Technology, consumers can help contain contaminated food outbreaks

Posted at 8:34 AM, Jun 21, 2018
and last updated 2018-06-21 10:34:56-04

NEW YORK CITY – Several recent outbreaks related to contaminated food have affected dozens of people across the country but health officials say technology and consumers are helping contain these infections.

New numbers from the US Centers for Disease Control and Prevention show 10 more cases of salmonella infections linked to pre-cut melons and 70 people in seven states have now become sick. Caito Foods recalled the fresh-cut melon products earlier this month. 

"People that are infected with salmonella will have diarrhea, fever and stomach cramps about 12 to 72 hours after they’ve eaten a contaminated food. Most people recover in about four to seven days. Other people do have a more severe illness and do require hospitalization," said Dr. Laura Gieraltowski with the CDC’s Division of Foodborne, Waterborne and Environmental Diseases.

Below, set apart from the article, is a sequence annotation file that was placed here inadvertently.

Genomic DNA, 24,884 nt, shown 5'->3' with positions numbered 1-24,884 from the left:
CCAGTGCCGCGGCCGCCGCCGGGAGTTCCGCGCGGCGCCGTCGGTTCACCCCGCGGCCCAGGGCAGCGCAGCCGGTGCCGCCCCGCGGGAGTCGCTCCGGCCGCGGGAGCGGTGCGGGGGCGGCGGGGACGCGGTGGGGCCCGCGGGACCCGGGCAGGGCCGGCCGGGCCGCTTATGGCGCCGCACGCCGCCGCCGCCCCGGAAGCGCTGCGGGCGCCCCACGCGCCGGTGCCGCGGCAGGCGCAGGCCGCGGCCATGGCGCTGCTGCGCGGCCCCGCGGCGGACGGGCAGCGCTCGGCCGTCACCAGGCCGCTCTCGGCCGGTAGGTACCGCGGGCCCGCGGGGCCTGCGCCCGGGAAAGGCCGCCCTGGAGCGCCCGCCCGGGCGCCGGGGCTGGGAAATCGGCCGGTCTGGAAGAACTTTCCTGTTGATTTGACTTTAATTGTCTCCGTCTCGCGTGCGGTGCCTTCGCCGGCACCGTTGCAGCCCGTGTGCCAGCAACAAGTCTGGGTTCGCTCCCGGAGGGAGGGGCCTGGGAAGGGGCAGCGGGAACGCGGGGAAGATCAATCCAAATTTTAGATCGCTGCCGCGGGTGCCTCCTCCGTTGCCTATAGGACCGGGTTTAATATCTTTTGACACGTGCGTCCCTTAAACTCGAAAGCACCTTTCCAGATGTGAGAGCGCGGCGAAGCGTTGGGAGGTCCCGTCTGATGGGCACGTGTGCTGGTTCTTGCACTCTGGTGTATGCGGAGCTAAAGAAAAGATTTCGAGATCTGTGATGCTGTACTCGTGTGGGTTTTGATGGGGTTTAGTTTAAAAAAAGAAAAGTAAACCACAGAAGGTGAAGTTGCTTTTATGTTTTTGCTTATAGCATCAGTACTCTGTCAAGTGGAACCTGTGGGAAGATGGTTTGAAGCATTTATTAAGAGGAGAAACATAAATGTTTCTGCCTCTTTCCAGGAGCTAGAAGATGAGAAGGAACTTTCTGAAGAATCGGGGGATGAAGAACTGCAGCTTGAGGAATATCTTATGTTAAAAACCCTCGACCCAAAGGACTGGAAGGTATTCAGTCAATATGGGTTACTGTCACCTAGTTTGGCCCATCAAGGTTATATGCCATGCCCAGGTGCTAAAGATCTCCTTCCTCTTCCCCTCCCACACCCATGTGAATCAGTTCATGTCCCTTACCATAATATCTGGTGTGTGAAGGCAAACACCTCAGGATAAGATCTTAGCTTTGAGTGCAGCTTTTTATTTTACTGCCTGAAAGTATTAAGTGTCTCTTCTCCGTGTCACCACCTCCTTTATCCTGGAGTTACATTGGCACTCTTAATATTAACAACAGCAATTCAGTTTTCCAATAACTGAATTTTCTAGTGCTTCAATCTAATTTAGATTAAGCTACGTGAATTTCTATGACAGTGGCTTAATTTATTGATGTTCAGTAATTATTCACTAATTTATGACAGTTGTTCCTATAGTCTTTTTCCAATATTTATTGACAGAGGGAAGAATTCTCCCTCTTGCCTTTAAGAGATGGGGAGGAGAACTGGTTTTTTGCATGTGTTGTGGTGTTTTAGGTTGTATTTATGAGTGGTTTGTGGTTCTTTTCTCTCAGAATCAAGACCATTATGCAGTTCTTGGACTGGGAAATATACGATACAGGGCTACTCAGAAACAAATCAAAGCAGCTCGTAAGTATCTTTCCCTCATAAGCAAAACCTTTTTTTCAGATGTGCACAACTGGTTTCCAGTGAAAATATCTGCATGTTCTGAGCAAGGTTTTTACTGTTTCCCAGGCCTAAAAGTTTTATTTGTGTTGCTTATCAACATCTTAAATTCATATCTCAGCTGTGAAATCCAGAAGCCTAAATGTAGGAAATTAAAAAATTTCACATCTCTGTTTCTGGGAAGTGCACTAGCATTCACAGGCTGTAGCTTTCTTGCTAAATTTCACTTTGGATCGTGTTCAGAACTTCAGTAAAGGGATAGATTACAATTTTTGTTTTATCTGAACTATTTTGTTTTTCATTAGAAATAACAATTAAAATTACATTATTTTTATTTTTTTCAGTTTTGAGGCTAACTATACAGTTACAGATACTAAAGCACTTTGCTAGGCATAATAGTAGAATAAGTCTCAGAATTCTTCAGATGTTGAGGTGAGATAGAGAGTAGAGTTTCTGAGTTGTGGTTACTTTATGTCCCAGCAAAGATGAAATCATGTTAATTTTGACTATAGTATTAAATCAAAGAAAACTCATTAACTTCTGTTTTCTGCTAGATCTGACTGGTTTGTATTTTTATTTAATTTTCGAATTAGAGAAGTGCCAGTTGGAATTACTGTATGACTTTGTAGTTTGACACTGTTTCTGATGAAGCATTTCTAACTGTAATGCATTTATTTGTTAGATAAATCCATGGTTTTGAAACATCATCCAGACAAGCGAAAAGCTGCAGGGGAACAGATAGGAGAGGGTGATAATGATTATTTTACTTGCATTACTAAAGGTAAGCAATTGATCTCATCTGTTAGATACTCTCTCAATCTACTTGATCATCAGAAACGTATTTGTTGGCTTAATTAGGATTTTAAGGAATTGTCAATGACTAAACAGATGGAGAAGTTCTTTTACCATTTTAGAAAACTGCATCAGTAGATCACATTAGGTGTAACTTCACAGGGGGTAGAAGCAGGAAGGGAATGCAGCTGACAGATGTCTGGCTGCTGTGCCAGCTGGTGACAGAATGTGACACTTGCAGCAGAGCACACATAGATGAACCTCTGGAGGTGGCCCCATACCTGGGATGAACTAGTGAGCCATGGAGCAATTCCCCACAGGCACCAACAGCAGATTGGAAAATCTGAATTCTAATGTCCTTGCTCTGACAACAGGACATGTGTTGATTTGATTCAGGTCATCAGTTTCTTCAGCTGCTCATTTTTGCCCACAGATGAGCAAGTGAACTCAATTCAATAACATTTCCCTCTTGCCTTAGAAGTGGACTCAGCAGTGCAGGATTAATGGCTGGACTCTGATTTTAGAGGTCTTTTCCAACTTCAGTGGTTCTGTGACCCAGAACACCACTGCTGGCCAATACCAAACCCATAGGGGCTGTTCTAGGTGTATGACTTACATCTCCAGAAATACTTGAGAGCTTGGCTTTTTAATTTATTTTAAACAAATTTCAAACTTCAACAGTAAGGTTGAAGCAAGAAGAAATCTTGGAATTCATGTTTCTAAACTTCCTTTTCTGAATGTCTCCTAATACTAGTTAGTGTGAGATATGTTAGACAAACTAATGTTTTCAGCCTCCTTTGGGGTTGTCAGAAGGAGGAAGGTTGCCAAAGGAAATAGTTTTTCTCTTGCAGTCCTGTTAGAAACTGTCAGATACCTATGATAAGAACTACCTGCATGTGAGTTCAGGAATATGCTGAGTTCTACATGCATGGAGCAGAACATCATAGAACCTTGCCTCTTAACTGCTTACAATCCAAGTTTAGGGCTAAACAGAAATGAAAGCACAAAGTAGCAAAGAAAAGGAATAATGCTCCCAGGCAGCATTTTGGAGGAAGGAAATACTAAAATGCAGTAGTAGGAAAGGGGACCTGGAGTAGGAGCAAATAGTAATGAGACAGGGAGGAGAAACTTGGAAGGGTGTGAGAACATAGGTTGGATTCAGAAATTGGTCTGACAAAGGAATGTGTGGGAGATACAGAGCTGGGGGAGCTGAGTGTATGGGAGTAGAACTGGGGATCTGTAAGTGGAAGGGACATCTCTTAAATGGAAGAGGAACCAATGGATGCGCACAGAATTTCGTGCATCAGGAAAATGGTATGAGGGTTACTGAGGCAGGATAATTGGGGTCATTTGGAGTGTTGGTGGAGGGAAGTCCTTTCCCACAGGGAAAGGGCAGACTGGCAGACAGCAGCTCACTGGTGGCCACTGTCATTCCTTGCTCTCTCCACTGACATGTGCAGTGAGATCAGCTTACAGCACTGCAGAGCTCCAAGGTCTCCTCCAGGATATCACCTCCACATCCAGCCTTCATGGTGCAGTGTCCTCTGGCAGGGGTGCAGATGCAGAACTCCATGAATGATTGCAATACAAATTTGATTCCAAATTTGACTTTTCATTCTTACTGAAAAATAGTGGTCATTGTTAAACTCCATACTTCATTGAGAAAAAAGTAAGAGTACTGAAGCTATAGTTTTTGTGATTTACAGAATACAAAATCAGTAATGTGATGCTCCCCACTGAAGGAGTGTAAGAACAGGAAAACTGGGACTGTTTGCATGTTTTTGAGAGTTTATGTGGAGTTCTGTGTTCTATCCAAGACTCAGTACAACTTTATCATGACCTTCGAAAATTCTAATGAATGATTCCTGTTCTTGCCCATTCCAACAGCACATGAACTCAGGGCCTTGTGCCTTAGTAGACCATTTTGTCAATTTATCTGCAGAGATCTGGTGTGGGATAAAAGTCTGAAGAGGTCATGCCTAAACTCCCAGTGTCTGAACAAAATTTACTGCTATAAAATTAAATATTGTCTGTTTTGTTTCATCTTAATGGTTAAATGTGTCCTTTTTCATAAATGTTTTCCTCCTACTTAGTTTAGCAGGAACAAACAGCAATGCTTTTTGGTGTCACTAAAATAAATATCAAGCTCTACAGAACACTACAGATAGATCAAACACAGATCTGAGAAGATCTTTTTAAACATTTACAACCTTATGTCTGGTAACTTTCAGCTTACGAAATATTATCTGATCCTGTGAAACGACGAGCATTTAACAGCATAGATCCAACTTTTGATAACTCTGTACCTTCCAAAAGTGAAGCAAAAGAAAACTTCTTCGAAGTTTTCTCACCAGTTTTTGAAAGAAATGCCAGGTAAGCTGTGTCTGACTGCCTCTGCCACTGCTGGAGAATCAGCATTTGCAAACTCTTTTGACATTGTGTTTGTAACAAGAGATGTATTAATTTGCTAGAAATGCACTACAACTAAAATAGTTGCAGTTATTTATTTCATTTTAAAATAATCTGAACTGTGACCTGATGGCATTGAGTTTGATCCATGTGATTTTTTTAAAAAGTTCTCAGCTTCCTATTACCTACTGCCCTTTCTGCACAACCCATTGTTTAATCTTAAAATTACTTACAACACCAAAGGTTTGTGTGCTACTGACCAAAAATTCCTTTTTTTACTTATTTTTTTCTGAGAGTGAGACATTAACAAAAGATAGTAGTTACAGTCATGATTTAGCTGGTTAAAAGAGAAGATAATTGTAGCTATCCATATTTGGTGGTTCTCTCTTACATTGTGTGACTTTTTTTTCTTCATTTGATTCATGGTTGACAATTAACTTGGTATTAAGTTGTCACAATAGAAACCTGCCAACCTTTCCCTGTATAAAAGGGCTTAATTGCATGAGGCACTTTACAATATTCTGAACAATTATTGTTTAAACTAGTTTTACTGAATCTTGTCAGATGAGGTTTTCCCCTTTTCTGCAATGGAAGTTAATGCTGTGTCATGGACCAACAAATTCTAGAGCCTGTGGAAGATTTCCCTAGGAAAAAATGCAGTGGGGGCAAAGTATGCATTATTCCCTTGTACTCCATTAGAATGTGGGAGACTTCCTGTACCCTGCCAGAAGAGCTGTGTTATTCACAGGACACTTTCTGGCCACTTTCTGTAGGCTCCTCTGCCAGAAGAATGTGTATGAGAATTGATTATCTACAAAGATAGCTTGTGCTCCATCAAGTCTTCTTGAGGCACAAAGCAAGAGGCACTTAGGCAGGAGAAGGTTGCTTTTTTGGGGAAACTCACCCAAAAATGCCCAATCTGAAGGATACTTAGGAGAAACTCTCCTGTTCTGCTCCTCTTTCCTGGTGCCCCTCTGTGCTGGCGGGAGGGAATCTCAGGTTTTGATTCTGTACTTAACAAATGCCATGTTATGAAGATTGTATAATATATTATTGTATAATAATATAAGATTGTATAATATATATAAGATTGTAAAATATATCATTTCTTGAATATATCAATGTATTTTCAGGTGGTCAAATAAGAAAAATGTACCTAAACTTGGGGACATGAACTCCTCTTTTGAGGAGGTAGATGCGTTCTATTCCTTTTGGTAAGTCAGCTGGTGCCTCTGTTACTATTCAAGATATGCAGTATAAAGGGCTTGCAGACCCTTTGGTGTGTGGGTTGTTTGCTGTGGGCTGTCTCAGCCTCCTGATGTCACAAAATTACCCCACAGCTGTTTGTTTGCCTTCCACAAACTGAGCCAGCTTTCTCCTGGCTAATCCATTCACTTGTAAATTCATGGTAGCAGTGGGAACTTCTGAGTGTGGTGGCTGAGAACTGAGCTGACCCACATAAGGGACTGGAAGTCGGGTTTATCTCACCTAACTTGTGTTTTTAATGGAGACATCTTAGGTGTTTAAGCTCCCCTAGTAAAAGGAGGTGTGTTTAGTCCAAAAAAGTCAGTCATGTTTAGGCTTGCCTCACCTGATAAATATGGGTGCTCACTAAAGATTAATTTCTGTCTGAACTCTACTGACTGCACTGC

Another salmonella outbreak was announced last week — this one linked to Kellogg’s Honey Smacks cereal. The CDC says new technology is helping them better detect these outbreaks and stop them.

"When people get infected with a bacteria we’re able to use this new technology to get a DNA fingerprint, and when people have the same DNA fingerprint, we’re more confident that these illnesses are related to a common food," Dr. Gieraltowski said.

While these recalls can be scary, there are things you can do to prevent foodborne illnesses at home, including looking out for recalls and tossing contaminated products.

"Also, people can, uh, help us solve outbreaks. You know, if you get food poisoning, go see your doctor. Report your illness to a health department," Dr. Gieraltowski said.

The CDC also reminds everyone to follow safe food practices, washing hands and surfaces often, cooking foods to the right temperature and refrigerating them promptly.

Click here for more information on how to report a problem and more tips on how to stay safe.